South Carolina Gov. Nikki Haley challenged Republicans to do more to reach out to minorities and address racial inequality in her keynote speech Friday night at the Tennessee GOP's annual Statemen's Dinner.
The Indian-American governor recounted her upbringing in a small town where she and her family were "not white enough to be white, not black enough to be black." But she said her state and Tennessee are now part of a "New South" where attitudes have changed vastly in just a few decades.
"I would not have been elected governor of South Carolina if our state was a racially intolerant place. And I would not have won the Republican primary if we had a racially intolerant party," she said.
More than 1,000 Republicans attended the banquet, which raised over $600,000 for the Tennessee Republican Party. In addition to Haley, they heard tributes to the late Sen. Fred Thompson and retiring speaker of the Tennessee Senate, Ron Ramsey.
The dinner came less than two weeks after businessman Donald Trump appeared to cinch the Republican nomination for president, but scant mention was made of the party's presumptive leader.
Tennessee Republican Party Chairman Ryan Haynes made perhaps the only direct reference to Trump of the night when he joked in his opening remarks that he looks forward to the reality television star "firing Hillary Clinton once and for all" this fall.
Within the Republican Party, Haley has been seen as a foil to Trump, proof that white GOP voters will embrace non-white leaders.
Haley argued minorities like her could become the norm among Republicans — rather than the exception — if the party "communicates in ways that wipe away the clutter of prejudice." She listed Indian, Asian, Jewish, Latino and African-American voters as people who could be brought into the Republican fold.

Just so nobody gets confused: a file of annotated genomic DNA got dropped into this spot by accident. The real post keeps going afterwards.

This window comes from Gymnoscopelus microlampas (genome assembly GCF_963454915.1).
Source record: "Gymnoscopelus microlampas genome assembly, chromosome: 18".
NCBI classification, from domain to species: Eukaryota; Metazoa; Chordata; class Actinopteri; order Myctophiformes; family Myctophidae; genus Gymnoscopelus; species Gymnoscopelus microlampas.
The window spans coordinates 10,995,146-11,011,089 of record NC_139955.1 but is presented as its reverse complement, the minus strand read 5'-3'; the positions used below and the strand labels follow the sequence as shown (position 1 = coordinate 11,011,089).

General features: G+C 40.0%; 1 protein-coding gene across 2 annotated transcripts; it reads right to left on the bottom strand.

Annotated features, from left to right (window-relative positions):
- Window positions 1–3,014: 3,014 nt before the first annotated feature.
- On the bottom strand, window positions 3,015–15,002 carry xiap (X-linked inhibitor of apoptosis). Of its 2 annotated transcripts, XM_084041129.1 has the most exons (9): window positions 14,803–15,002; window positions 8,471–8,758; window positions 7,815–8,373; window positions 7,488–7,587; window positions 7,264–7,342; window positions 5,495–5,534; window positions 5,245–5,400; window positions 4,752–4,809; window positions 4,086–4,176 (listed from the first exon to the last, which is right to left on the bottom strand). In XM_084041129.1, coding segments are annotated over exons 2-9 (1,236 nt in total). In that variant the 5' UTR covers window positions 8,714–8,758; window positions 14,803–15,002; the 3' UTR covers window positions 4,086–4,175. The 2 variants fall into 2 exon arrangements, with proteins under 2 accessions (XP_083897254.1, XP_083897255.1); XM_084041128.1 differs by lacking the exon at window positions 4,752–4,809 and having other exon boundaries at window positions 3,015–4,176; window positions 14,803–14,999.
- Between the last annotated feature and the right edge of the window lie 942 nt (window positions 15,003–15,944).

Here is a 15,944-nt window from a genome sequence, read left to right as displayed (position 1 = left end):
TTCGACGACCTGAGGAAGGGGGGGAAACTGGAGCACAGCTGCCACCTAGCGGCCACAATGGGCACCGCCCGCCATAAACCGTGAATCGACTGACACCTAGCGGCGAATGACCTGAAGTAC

Haley described her efforts to recruit companies to South Carolina and improve the state's education system as a means toward racial healing. She noted that people living in poverty are more often black and said that it's "wrong" and "immoral" that children in poor, rural schools don't receive the same resources as those in richer, urban districts.
"I didn't choose to focus education resources into high-poverty areas for racial reasons. I did it because I firmly believe every child deserves a great education, regardless of where they're born and raised. But in doing so, there's no question it has a racial impact," she said.
Haley also spoke directly about last year's shooting of a black North Charleston man by a white police officer — arguing the state avoided unrest by moving swiftly to investigate and bring charges — and the killing of nine black churchgoers in downtown Charleston.
"This was the act of a racist, motivated not by mental illness but by pure hate," she said.
Haley responded by removing Confederate flags from the grounds of the South Carolina Capitol.
Outside the Music City Center, a handful of demonstrators protested that decision. They accused Haley of disrespecting Southern heritage.
Haley tried to strike a conciliatory tone.
"There are many wonderful, decent, honorable people in our state who revere that flag," she said. "They are not racists. They are the same people who elected an African-American U.S. senator (Tim Scott) and twice elected an Indian-American governor. … But what happened in Charleston shed a different light on an issue our state had long struggled with."
Haley said in the aftermath of the shooting, lawmakers were at last willing to consider to the viewpoint.
Evidence, said Haley, that "often the best thing we can do is turn down the volume level" and listen.